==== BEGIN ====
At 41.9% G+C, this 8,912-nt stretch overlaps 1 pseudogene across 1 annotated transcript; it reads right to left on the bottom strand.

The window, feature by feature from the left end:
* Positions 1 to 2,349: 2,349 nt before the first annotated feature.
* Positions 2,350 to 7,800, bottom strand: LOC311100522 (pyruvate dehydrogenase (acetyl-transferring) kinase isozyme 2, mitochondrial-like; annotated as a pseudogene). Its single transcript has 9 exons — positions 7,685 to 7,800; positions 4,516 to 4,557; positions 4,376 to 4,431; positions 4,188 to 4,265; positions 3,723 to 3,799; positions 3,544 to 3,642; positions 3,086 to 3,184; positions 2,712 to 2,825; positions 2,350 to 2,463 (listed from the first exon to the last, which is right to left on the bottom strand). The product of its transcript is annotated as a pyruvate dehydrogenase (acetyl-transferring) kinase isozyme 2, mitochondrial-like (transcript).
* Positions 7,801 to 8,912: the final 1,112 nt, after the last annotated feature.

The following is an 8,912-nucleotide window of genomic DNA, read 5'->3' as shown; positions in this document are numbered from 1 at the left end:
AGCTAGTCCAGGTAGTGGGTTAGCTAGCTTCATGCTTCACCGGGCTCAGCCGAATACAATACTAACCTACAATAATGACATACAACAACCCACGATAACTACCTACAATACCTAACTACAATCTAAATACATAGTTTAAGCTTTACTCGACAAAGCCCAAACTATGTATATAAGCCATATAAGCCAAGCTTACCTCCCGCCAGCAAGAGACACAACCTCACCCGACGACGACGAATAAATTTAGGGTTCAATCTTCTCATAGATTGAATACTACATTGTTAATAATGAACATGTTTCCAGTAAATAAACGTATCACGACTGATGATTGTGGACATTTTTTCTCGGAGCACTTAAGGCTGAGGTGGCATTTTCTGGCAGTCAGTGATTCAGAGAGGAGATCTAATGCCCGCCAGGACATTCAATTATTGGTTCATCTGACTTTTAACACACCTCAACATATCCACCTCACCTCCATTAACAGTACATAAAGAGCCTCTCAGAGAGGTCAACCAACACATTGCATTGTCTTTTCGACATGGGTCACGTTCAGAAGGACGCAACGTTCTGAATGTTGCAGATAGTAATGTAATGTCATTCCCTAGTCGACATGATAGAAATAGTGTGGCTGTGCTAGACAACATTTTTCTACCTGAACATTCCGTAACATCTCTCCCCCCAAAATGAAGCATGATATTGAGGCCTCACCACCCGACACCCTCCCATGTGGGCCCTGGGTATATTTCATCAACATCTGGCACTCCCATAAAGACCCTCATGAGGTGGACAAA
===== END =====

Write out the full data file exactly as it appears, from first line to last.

At 41.9% G+C, this 8,912-nt stretch overlaps 1 pseudogene across 1 annotated transcript; it reads right to left on the bottom strand.

The window, feature by feature from the left end:
* Positions 1 to 2,349: 2,349 nt before the first annotated feature.
* Positions 2,350 to 7,800, bottom strand: LOC311100522 (pyruvate dehydrogenase (acetyl-transferring) kinase isozyme 2, mitochondrial-like; annotated as a pseudogene). Its single transcript has 9 exons — positions 7,685 to 7,800; positions 4,516 to 4,557; positions 4,376 to 4,431; positions 4,188 to 4,265; positions 3,723 to 3,799; positions 3,544 to 3,642; positions 3,086 to 3,184; positions 2,712 to 2,825; positions 2,350 to 2,463 (listed from the first exon to the last, which is right to left on the bottom strand). The product of its transcript is annotated as a pyruvate dehydrogenase (acetyl-transferring) kinase isozyme 2, mitochondrial-like (transcript).
* Positions 7,801 to 8,912: the final 1,112 nt, after the last annotated feature.

The following is an 8,912-nucleotide window of genomic DNA, read 5'->3' as shown; positions in this document are numbered from 1 at the left end:
AGCTAGTCCAGGTAGTGGGTTAGCTAGCTTCATGCTTCACCGGGCTCAGCCGAATACAATACTAACCTACAATAATGACATACAACAACCCACGATAACTACCTACAATACCTAACTACAATCTAAATACATAGTTTAAGCTTTACTCGACAAAGCCCAAACTATGTATATAAGCCATATAAGCCAAGCTTACCTCCCGCCAGCAAGAGACACAACCTCACCCGACGACGACGAATAAATTTAGGGTTCAATCTTCTCATAGATTGAATACTACATTGTTAATAATGAACATGTTTCCAGTAAATAAACGTATCACGACTGATGATTGTGGACATTTTTTCTCGGAGCACTTAAGGCTGAGGTGGCATTTTCTGGCAGTCAGTGATTCAGAGAGGAGATCTAATGCCCGCCAGGACATTCAATTATTGGTTCATCTGACTTTTAACACACCTCAACATATCCACCTCACCTCCATTAACAGTACATAAAGAGCCTCTCAGAGAGGTCAACCAACACATTGCATTGTCTTTTCGACATGGGTCACGTTCAGAAGGACGCAACGTTCTGAATGTTGCAGATAGTAATGTAATGTCATTCCCTAGTCGACATGATAGAAATAGTGTGGCTGTGCTAGACAACATTTTTCTACCTGAACATTCCGTAACATCTCTCCCCCCAAAATGAAGCATGATATTGAGGCCTCACCACCCGACACCCTCCCATGTGGGCCCTGGGTATATTTCATCAACATCTGGCACTCCCATAAAGACCCTCATGAGGTGGACAAA